Int’l workshop looks to curb coastal erosion

Updated  September, 09 2015 08:41:00
Quang Nam Province is building a sand bag revetment along the beach as a temporary solution to protect its tourism industry and cope with the erosion at Cua Dai beach that has become more severe in recent years. — VNS Photo Xuan Hiep

QUANG NAM (VNS) — Climate change and a reduction in sediment supply and river discharge along the Thu Bon River are the primary causes of coastal erosion in the central region, particularly Cua Dai Beach in Hoi An, speakers said at an international seminar held in Hoi An on Monday.

Nearly 200 local and international delegates, including 30 river and coast experts from Japan, Germany, Denmark and Taiwan, attended the international Viet Nam – Japan Workshop on Estuaries, Coasts and Rivers 2015, which ended yesterday.

The reduction of sediment supply is mainly caused by dam constructions and illegal sand mining along the river, according to experts. There are eight hydropower plants in the upstream, starting from Ngoc Linh Mount in Quang Nam Province’s Nam Tra My District.

Nguyen Trung Viet, rector of the Central Region College of Technology, Economics and Water Resources, said the workshop aimed to provide an academic forum for researchers and experts in the field of river, estuaries and coastal engineering.

The event played an essential role in seeking solutions to coastal erosion in the central region, especially in the context of serious erosion occurring more frequently at Cua Dai Beach, he said.

Many provinces in the central region had not developed a comprehensive long-term plan for the sustainable development of rivers, estuaries and coasts, he added.

Current solutions for coastal erosion were temporary and would not achieve sustainable outcomes, and might in fact do the opposite, he said. The measures could cause erosion to neighbouring areas, such as resorts that build their own dykes, which in turn cause erosion to nearby hotels and resorts, he said.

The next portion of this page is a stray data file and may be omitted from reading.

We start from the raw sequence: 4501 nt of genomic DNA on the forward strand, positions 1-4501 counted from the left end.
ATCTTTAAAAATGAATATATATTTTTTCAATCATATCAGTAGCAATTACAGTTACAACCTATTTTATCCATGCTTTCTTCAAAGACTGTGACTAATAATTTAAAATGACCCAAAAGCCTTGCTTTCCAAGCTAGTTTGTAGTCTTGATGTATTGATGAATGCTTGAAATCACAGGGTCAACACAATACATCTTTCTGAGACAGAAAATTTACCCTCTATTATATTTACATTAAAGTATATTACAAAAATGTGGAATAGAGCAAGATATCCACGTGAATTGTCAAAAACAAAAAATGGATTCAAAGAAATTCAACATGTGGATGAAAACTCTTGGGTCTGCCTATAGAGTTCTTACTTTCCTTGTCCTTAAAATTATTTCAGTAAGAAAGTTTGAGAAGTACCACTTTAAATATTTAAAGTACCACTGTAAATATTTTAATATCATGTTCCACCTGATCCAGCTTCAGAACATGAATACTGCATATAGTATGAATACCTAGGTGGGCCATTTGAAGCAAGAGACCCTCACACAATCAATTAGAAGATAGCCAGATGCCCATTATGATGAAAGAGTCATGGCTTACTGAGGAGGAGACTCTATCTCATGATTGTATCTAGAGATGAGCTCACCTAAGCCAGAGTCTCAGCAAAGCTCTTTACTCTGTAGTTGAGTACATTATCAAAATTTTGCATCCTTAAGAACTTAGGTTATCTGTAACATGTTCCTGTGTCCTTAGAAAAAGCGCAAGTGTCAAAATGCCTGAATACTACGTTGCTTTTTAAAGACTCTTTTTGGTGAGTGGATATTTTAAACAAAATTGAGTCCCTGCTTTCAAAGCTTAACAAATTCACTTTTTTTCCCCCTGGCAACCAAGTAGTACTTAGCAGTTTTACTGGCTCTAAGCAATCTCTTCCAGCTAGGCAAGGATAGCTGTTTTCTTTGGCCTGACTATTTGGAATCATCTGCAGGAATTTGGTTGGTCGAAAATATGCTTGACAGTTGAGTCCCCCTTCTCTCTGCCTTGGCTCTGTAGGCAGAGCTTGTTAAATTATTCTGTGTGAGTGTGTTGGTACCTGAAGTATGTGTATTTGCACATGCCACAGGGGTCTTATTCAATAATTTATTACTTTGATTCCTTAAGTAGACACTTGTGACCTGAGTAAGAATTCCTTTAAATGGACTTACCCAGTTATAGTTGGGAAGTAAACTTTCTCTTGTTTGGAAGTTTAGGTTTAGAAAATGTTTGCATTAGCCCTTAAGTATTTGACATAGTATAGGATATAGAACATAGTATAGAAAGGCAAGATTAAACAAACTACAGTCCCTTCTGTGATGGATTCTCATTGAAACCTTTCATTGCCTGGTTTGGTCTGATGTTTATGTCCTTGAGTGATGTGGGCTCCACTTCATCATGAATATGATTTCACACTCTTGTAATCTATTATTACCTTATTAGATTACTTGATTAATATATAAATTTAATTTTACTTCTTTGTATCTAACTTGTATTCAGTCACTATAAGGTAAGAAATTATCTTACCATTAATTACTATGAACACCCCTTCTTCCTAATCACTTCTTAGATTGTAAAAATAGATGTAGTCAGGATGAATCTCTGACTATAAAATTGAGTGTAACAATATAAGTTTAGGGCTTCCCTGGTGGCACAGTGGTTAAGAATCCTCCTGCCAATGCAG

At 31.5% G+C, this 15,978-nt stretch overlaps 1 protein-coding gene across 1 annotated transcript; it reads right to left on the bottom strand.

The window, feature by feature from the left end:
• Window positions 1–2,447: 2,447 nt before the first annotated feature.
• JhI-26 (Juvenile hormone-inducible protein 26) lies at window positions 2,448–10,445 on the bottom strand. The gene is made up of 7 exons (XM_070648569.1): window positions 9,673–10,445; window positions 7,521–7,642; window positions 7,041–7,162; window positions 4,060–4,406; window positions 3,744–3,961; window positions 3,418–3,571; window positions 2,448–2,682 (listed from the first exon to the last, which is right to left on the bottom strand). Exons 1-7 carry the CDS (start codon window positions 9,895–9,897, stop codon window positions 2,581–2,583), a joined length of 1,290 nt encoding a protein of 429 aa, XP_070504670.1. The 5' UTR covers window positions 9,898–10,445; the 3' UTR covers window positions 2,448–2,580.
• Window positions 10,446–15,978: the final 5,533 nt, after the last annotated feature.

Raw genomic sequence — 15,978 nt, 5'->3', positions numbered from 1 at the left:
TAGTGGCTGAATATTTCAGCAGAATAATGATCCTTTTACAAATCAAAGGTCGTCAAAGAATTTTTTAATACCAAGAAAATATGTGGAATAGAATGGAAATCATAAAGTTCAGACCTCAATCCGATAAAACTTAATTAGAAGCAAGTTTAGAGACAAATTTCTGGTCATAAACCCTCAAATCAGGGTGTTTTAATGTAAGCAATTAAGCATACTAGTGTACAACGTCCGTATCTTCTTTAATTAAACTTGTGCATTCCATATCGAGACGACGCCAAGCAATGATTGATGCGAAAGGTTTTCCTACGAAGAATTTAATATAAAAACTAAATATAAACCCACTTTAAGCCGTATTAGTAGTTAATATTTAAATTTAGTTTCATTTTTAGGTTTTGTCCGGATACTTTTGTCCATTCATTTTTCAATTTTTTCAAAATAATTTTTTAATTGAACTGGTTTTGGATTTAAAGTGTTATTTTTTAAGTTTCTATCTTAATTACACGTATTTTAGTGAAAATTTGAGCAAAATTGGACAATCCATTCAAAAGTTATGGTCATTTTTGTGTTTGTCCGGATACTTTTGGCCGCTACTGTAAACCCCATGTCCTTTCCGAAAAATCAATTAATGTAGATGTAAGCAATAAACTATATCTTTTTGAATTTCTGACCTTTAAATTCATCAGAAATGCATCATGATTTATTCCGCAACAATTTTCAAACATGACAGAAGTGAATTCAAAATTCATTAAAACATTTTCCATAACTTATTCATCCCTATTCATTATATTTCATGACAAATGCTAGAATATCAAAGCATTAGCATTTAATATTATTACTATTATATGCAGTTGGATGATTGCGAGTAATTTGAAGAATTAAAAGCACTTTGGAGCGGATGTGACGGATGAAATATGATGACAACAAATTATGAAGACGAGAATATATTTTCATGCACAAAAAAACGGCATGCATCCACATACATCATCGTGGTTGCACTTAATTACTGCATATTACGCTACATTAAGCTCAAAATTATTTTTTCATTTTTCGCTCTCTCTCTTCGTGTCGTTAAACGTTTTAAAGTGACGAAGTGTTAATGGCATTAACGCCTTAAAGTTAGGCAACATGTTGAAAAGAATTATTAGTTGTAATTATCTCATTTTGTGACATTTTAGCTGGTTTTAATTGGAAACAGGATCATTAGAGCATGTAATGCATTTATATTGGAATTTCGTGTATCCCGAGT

Therefore, co-operation between scientists, businesses and provincial authorities was needed to effectively resolve the critical issue, he said.

He said it would cost approximately VND1 trillion (US$44.4 million) to tackle coastal erosion in the central region.

Tran Dinh Hoa, vice director of Viet Nam Academy for Water Resources, along with his fellow researchers, found that structural changes to the rivers, estuaries and coasts had a serious impact on the province’s socio-economic development.

In addition, deforestation at the upstream also contributed to the critical issue, Hoa said.

Tourism plays a key role in the economic development of Hoi An, which is home to a World Heritage Site, according to event speaker Dr. Hitoshi Tanaka, from Tohoku University in Japan.

However, during the past decade, Cua Dai Beach along Dai River on the east side of Hoi An has become severely eroded. The erosion has become more serious in recent years, causing significant changes to the river’s structure.

An area of sandy beach that stretches hundreds of metres has been eroded.

In addition, structures in the area such as coastal embankments, hotels and resorts have had major influences on the evolution of the shoreline.

Dr. Hirotada Matsuki, chief advisor of Japan for International Co-operation Agency (JICA), said riverbank erosion was one of the most severe problems in the rural area of Viet Nam, adding that JICA had been supporting river management using Japanese river engineering.

The workshop also covered a wide range of topics related to current research, including the effects of climate change, coastal disasters and mitigation measures, and the impact of the construction of structures upstream to downstream estuaries and rivers.

The workshop is co-organised by the Central Region College of Technology, Economics and Water Resources, Tohoku University, Quang Nam Province’s People’s Committee, Viet Nam Academy for Water Resources and Irrigation University. It has been held in several countries over the past twenty years, including Viet Nam, Japan, Indonesia, Thailand and India. — VNS

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